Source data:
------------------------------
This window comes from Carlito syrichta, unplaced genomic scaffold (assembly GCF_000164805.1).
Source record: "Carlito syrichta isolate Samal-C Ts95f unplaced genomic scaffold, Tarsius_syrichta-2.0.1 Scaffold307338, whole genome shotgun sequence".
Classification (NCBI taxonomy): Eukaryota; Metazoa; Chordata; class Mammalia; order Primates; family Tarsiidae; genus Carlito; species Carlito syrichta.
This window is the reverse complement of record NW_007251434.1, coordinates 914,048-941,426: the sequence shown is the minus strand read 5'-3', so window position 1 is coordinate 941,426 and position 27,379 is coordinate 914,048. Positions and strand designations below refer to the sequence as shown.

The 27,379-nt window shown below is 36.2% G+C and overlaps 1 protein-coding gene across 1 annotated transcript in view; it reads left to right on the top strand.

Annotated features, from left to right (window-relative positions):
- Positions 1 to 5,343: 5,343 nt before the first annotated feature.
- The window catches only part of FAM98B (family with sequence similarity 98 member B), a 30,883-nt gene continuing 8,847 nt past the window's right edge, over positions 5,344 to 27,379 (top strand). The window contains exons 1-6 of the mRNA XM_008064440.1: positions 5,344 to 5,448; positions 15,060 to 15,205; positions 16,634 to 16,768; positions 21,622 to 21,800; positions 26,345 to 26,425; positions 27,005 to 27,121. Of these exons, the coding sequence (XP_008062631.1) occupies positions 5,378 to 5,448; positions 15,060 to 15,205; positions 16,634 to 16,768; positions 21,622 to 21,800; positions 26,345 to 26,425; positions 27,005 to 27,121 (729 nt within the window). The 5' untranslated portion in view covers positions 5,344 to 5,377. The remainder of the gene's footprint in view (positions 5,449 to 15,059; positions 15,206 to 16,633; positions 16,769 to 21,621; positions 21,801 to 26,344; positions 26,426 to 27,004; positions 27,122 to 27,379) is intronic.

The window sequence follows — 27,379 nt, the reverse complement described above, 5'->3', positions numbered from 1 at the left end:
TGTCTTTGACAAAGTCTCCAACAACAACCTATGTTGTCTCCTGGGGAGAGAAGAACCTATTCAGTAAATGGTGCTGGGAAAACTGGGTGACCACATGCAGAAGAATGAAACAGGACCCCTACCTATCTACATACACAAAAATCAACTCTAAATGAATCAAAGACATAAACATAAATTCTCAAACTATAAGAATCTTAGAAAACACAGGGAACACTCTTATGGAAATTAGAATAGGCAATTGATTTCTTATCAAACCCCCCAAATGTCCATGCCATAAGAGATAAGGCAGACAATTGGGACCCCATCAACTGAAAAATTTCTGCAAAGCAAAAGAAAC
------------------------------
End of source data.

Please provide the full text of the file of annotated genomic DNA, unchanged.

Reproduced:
This window comes from Carlito syrichta, unplaced genomic scaffold (assembly GCF_000164805.1).
Source record: "Carlito syrichta isolate Samal-C Ts95f unplaced genomic scaffold, Tarsius_syrichta-2.0.1 Scaffold307338, whole genome shotgun sequence".
Classification (NCBI taxonomy): Eukaryota; Metazoa; Chordata; class Mammalia; order Primates; family Tarsiidae; genus Carlito; species Carlito syrichta.
This window is the reverse complement of record NW_007251434.1, coordinates 914,048-941,426: the sequence shown is the minus strand read 5'-3', so window position 1 is coordinate 941,426 and position 27,379 is coordinate 914,048. Positions and strand designations below refer to the sequence as shown.

The 27,379-nt window shown below is 36.2% G+C and overlaps 1 protein-coding gene across 1 annotated transcript in view; it reads left to right on the top strand.

Annotated features, from left to right (window-relative positions):
- Positions 1 to 5,343: 5,343 nt before the first annotated feature.
- The window catches only part of FAM98B (family with sequence similarity 98 member B), a 30,883-nt gene continuing 8,847 nt past the window's right edge, over positions 5,344 to 27,379 (top strand). The window contains exons 1-6 of the mRNA XM_008064440.1: positions 5,344 to 5,448; positions 15,060 to 15,205; positions 16,634 to 16,768; positions 21,622 to 21,800; positions 26,345 to 26,425; positions 27,005 to 27,121. Of these exons, the coding sequence (XP_008062631.1) occupies positions 5,378 to 5,448; positions 15,060 to 15,205; positions 16,634 to 16,768; positions 21,622 to 21,800; positions 26,345 to 26,425; positions 27,005 to 27,121 (729 nt within the window). The 5' untranslated portion in view covers positions 5,344 to 5,377. The remainder of the gene's footprint in view (positions 5,449 to 15,059; positions 15,206 to 16,633; positions 16,769 to 21,621; positions 21,801 to 26,344; positions 26,426 to 27,004; positions 27,122 to 27,379) is intronic.

The window sequence follows — 27,379 nt, the reverse complement described above, 5'->3', positions numbered from 1 at the left end:
TGTCTTTGACAAAGTCTCCAACAACAACCTATGTTGTCTCCTGGGGAGAGAAGAACCTATTCAGTAAATGGTGCTGGGAAAACTGGGTGACCACATGCAGAAGAATGAAACAGGACCCCTACCTATCTACATACACAAAAATCAACTCTAAATGAATCAAAGACATAAACATAAATTCTCAAACTATAAGAATCTTAGAAAACACAGGGAACACTCTTATGGAAATTAGAATAGGCAATTGATTTCTTATCAAACCCCCCAAATGTCCATGCCATAAGAGATAAGGCAGACAATTGGGACCCCATCAACTGAAAAATTTCTGCAAAGCAAAAGAAAC